This Christmas Mark and Jack asked for a rocket. Being unfamiliar with rockets, I had to take John along on this particular shopping excursion. Once in the store, I stood for a while in the rocket isle listening (or pretending to listen) as he rattled off all of the things we needed. He compared this and that, picket them up, read the directions, on and on for 30 minutes until the store manager announced that the store was closing. Finally, being forced to choose, he chose a multi-stage rocket with C class engines. (I know. This means nothing to me either.) The boys, however, were very impressed.
Jack and John carefully assembled the rocket. Jack read the directions and let John know when he was mounting a piece incorrectly or placing something improperly. Only once the assembled rocket was dry was Mark allowed to help. They let him put on the decals. Mark has a curious habit of breaking things, quite by accident, or so he says. After the rocket was complete, decals and all, the excitement for lift off was palpable. John had thought we would have time to launch on Saturday. Our "to do" list however proved to be too long and we soon ran out of day light. Sunday John was determined to launch. We went to the local soccer park after lunch. John brought an assortment of "launch" required items. To me it looked like a battery, some wire and tools. I am sure they all had a purpose, even if I failed to see it.
The launch pad was assembled, The rocket loaded onto the "launch thingy" Once the engine was inserted into the rocket. the wires and ignitor were connected, the count down began.
10,9,8,7,6,5,4,3,...2,...1, and Nothing. John went over ever piece to make sure the connections were not loose and we tried again. 10,9,8,7,6,5,4,3,..2...1. still nothing. At this point Mark was sent to the truck for tools. The rocket was taken off the launch pad. The ignitor replaced and the wire, I don't know what he did with the wire but it was looked at closely. Again we tried the launch, and Nothing. Eventually I was sent home for materials wire, a pocket knife, a nine-volt battery and meter. Again, I just followed orders having no clue what any of these things were for. Fortunately the kids had the foresight to bring things to do at the park. When I left Jack and Emma were making up their own game of rocket and Mark was juggling a soccer ball.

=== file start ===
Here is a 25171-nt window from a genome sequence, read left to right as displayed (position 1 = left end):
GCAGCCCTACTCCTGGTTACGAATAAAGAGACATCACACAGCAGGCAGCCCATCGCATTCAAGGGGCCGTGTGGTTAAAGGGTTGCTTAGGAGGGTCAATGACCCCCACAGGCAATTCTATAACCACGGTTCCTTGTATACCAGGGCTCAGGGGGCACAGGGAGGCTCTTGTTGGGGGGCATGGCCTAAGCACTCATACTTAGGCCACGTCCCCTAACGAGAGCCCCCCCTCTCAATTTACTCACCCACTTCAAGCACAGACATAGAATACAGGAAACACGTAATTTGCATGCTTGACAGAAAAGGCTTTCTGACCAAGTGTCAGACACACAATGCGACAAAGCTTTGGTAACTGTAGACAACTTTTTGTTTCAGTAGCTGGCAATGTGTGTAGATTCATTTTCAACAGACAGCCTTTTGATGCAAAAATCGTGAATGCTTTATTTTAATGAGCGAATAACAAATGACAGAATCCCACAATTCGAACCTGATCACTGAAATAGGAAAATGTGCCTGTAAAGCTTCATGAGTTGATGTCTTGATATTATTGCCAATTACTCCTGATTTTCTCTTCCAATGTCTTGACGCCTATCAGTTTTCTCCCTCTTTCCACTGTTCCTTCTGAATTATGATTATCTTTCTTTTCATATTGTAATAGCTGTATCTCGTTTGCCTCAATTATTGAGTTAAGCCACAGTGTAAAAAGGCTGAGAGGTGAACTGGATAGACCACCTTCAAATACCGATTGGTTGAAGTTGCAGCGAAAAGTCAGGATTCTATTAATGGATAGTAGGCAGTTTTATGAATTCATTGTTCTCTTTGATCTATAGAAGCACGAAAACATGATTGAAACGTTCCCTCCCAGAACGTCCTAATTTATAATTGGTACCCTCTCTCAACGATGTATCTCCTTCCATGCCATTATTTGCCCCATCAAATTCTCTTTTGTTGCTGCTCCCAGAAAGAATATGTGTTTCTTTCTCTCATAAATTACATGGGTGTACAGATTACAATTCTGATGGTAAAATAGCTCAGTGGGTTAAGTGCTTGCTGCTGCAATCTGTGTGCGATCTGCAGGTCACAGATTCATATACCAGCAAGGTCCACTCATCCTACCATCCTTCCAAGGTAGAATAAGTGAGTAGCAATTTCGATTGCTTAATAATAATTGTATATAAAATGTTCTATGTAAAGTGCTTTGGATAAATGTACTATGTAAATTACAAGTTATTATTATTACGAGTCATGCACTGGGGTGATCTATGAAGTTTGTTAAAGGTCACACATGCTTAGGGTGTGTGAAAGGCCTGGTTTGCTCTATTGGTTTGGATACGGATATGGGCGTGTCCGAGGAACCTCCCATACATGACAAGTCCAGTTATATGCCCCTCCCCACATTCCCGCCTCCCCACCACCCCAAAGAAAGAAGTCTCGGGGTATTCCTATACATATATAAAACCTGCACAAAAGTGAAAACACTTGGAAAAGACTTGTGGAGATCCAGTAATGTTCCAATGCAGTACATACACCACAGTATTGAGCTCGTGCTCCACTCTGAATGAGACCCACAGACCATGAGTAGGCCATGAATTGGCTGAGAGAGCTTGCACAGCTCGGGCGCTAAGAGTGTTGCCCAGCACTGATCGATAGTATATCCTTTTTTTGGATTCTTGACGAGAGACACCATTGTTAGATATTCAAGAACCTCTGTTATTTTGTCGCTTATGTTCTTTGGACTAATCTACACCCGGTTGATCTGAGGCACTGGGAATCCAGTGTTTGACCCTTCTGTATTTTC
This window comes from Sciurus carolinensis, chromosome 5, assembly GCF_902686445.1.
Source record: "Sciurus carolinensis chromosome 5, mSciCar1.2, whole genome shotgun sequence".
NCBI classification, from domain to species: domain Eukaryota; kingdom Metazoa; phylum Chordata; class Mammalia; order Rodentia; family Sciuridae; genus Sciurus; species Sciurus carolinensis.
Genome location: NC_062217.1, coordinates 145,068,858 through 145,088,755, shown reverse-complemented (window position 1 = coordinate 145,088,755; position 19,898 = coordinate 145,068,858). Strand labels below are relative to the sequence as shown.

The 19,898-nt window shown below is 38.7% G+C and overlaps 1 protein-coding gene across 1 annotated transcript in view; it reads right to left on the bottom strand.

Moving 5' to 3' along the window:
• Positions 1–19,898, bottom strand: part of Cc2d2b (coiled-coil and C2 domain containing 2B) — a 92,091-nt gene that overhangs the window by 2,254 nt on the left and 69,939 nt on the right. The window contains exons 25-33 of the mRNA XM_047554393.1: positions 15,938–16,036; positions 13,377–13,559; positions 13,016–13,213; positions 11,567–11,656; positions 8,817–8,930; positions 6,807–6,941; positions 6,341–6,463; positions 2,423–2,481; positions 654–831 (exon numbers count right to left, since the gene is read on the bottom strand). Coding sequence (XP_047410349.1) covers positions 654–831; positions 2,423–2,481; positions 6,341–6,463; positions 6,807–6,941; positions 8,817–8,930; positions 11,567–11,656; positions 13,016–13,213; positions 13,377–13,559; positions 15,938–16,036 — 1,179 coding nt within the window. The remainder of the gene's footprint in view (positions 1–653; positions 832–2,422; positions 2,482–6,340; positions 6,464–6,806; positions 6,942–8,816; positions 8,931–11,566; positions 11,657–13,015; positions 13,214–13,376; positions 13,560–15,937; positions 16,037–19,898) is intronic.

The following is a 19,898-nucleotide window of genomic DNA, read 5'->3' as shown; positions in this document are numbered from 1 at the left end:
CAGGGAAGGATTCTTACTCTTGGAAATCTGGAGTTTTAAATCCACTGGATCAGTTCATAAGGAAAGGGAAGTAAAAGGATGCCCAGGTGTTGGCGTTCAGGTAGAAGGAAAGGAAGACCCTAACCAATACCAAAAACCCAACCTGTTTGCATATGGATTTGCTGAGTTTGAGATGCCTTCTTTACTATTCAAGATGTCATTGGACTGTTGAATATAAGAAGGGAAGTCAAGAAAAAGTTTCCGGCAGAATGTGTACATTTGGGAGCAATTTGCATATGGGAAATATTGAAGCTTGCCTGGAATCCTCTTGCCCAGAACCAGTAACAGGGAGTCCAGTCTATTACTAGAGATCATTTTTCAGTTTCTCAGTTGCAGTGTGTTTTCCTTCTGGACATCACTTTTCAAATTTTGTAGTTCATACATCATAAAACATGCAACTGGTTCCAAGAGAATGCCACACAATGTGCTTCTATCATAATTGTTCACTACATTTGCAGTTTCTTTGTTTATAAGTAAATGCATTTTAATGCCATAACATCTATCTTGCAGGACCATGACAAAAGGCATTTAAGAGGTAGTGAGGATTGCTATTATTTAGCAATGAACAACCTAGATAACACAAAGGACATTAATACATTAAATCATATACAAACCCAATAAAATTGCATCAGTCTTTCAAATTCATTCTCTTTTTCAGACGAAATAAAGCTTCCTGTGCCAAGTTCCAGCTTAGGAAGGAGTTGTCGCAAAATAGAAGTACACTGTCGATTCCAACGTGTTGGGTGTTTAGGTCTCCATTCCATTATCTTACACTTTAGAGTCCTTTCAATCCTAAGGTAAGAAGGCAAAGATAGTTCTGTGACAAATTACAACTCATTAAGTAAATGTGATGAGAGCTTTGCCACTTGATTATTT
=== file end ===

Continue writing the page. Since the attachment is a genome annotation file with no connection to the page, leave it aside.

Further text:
Once I returned, John tested the battery with the voltage meter. Replaced a few things and got ready for launch. Another, slightly less enthusiastic countdown was started. Again nothing. Now our relatively clear day had turned cloudy, and the wind was picking up. The kids were clearly lost in play, having gotten over the disappointment of a failed launch and I was cold. John however, was not going to give up. He was determined to launch this rocket! So when he said, ready for launch, we all said, "okay, go ahead." No countdown was started. No one was looking. No one thought it would work. When it took off we were all, Surprised. The kids dropped their toys and took off to retrieve the rocket.
They chased the rocket. I looked at the rocket dubiously, as it plummeted to earth. The parachute was not deploying. Par for the course. This day was not going as planned. I was just starting to imagine what I was going to say to the ER doctor when I brought Mark in with a rocket impalement, when the parachute deployed. I took a deep breath and let it out. Just then the wind picked up and the rocket took off propelled by the wind. Mark ran after it, jumped a fence or two while the others gathered up the launch material. I jumped into the car and trying to keep up with the rocket, and Mark. Mark lost sight of the rocket as it dipped down behind a building. And that is the last we saw of it! We searched everywhere, high and low and found no trace of it. For 45 minutes we searched, trees, drainage ditches, bushes, and found no trace of the rocket. The search was abandoned. We all piled into the truck, the disappointment on John's face mirrored in the kid's faces. As we traveled home Mark says, "We didn't even get to deploy the rocket in 2 stages." What? Yes, that is right after all that, they decided to deploy only one stage. Apparently with 2 stages the rocket is supposed to reach a final height of 1800 feet! Not to worry Jack assures me this is still within the troposphere.